About 135km North of the equator is Samburu dominated by Samburu National Reserve, nothing in the world will prepare a traveler for the beauty hidden on a landscape that looks stunningly pristine even if arid. Most people go on safari for the animals, but for me landscape is equally important. It’s the scenery that really sets Samburu apart from other reserves in Kenya.
The diversity of the savannah, forests and mountains is a beautiful combination, and it’s exciting to have land-forms on the horizon rather than just miles and miles of grassland plains.
Actually, it’s this reserve that justly puts Samburu on the world map and was listed 2nd by CNN Travel as one of the 25 most beautiful places around the world it is very much uncrowded, gifting travelers a surreal alone-time with nature in its stupefying best.
Apart from the alluring landscape, there’s the rich, intriguing culture of the semi-nomadic Samburu people, who are easily identified by their traditional, colorful attire and their warm, infectious friendliness.
Samburu offers you the best of Kenya but in a different, stunning cast. The icing here is that animals are relatively crowded in higher densities, making it possible to catch a glimpse of many different animals in a few hours. Samburu is particularly an elephant’s haven.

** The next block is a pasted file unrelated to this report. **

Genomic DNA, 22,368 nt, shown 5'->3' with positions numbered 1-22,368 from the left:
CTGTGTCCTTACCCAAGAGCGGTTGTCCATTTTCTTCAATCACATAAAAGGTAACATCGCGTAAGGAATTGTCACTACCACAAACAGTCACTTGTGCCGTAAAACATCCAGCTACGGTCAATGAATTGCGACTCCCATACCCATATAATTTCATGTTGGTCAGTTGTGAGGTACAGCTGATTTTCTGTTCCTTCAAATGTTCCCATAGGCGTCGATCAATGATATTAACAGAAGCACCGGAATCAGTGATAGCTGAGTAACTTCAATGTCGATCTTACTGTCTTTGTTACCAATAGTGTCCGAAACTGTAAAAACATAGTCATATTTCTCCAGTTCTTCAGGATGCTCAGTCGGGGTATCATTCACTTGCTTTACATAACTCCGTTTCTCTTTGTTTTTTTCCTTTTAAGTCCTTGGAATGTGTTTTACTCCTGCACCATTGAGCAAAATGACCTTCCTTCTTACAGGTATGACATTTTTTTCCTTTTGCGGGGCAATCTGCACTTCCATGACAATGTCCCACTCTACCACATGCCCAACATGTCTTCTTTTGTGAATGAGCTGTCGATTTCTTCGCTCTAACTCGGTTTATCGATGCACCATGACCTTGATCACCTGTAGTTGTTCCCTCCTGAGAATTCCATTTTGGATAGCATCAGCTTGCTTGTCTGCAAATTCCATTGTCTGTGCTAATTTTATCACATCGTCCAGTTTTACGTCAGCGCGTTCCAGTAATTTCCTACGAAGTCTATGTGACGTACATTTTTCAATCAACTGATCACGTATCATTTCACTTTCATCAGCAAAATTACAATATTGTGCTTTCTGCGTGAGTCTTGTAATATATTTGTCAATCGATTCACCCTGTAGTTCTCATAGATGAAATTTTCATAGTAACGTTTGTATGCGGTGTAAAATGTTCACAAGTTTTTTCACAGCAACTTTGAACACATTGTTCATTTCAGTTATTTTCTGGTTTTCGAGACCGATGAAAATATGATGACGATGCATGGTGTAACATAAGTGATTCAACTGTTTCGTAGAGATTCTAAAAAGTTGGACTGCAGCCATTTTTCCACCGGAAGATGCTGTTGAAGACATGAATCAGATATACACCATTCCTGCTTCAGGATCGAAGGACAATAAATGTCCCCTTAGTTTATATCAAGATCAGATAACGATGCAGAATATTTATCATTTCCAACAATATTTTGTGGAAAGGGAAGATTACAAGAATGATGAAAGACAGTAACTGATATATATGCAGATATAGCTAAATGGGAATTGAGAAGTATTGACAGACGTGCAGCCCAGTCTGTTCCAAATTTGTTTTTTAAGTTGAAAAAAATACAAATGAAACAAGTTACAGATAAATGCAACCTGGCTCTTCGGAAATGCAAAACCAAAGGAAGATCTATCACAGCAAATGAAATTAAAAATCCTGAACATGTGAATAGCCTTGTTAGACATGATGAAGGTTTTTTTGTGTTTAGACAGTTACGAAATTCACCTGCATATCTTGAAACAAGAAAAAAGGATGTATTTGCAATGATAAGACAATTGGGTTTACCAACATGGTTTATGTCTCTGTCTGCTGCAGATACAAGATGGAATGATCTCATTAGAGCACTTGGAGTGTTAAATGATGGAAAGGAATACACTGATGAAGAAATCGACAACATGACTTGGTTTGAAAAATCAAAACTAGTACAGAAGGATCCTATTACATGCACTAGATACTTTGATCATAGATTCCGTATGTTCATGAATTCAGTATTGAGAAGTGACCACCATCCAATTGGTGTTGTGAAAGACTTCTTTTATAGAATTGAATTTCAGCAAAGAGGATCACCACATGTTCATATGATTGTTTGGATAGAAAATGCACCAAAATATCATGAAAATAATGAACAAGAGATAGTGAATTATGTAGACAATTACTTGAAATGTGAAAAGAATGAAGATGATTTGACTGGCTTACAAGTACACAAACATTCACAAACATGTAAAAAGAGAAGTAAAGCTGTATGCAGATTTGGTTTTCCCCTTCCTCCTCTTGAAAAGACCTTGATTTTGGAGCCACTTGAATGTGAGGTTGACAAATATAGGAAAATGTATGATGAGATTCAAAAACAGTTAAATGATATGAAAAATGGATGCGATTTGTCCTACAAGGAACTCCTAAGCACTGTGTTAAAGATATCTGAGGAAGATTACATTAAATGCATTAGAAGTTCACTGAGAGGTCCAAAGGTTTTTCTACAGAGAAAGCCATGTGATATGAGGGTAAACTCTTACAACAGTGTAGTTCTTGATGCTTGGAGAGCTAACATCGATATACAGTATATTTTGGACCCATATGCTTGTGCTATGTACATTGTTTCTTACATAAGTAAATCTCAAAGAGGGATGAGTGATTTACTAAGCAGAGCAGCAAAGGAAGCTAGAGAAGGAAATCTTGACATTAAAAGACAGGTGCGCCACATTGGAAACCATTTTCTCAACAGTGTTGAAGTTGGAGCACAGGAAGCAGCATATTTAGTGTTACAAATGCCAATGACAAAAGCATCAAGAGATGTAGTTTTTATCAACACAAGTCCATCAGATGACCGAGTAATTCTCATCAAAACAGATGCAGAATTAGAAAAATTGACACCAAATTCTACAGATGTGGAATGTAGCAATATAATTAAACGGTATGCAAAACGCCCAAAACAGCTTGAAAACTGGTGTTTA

However, travelers will also easily spot the buffalo, leopard, hippo, baboon, warthog, zebra, and cheetah in addition to over 450 species of birds.
The reserve is also home to 5 unique animals, affectionately known as Samburu’s “Special 5.” Which includes the gerenuk, a species of antelope that’s known to remarkably lift itself on its two hind legs, the reticulated giraffes, spotted by beautiful polygon-like patterns; and the Grevy's zebra—animals which are increasingly becoming rarer to spot. To round up the Special 5, there’s also the Somali ostrich and Beisa oryx.
The area is also home to some of Kenya’s rarest species, such as the striped hyena, civet cat and African wild dog. It’s an excellent place for elephants too, and let’s face it, who doesn’t love an elephant?
Wildlife in Samburu is surprisingly abundant. You won’t be tripping over it but sightings here are perhaps even more rewarding because you can get much closer to them.
The Samburu National Reserve isn’t one of the most visited wildlife areas in Kenya, thus making it feel much more exclusive than its southern sisters. There are fewer lodges which means fewer people and far less competition during game viewing.
Most times it feels like you are the only people in the reserve during drives, and it so refreshing to come across some new-born baby lions, a tree climbing leopard or enjoy a bush breakfast without a dozen other safari vehicles all zooming up for a share of the sighting.